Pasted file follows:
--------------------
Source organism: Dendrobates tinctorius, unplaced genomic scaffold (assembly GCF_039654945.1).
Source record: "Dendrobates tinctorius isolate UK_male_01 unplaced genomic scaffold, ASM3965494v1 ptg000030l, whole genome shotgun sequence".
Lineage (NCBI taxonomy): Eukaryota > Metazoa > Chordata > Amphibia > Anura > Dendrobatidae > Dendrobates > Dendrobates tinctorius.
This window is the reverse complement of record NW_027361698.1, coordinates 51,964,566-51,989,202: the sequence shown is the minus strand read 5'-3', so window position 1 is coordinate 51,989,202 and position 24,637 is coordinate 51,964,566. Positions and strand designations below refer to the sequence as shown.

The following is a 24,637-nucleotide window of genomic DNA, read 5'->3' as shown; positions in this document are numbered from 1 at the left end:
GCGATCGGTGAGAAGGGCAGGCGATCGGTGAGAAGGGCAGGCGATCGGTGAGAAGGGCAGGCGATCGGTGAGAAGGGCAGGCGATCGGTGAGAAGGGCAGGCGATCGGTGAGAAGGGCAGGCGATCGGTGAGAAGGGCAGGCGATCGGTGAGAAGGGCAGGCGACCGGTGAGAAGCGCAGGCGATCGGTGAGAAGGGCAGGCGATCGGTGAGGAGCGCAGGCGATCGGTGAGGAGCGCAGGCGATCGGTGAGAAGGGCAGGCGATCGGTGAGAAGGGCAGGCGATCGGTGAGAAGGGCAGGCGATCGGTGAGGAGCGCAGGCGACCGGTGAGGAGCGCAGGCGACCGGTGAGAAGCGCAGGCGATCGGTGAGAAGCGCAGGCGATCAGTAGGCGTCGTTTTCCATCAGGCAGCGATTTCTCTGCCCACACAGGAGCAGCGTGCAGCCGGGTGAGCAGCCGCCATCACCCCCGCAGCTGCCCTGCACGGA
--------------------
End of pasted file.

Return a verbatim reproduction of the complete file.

Source organism: Dendrobates tinctorius, unplaced genomic scaffold (assembly GCF_039654945.1).
Source record: "Dendrobates tinctorius isolate UK_male_01 unplaced genomic scaffold, ASM3965494v1 ptg000030l, whole genome shotgun sequence".
Lineage (NCBI taxonomy): Eukaryota > Metazoa > Chordata > Amphibia > Anura > Dendrobatidae > Dendrobates > Dendrobates tinctorius.
This window is the reverse complement of record NW_027361698.1, coordinates 51,964,566-51,989,202: the sequence shown is the minus strand read 5'-3', so window position 1 is coordinate 51,989,202 and position 24,637 is coordinate 51,964,566. Positions and strand designations below refer to the sequence as shown.

The following is a 24,637-nucleotide window of genomic DNA, read 5'->3' as shown; positions in this document are numbered from 1 at the left end:
GCGATCGGTGAGAAGGGCAGGCGATCGGTGAGAAGGGCAGGCGATCGGTGAGAAGGGCAGGCGATCGGTGAGAAGGGCAGGCGATCGGTGAGAAGGGCAGGCGATCGGTGAGAAGGGCAGGCGATCGGTGAGAAGGGCAGGCGATCGGTGAGAAGGGCAGGCGACCGGTGAGAAGCGCAGGCGATCGGTGAGAAGGGCAGGCGATCGGTGAGGAGCGCAGGCGATCGGTGAGGAGCGCAGGCGATCGGTGAGAAGGGCAGGCGATCGGTGAGAAGGGCAGGCGATCGGTGAGAAGGGCAGGCGATCGGTGAGGAGCGCAGGCGACCGGTGAGGAGCGCAGGCGACCGGTGAGAAGCGCAGGCGATCGGTGAGAAGCGCAGGCGATCAGTAGGCGTCGTTTTCCATCAGGCAGCGATTTCTCTGCCCACACAGGAGCAGCGTGCAGCCGGGTGAGCAGCCGCCATCACCCCCGCAGCTGCCCTGCACGGA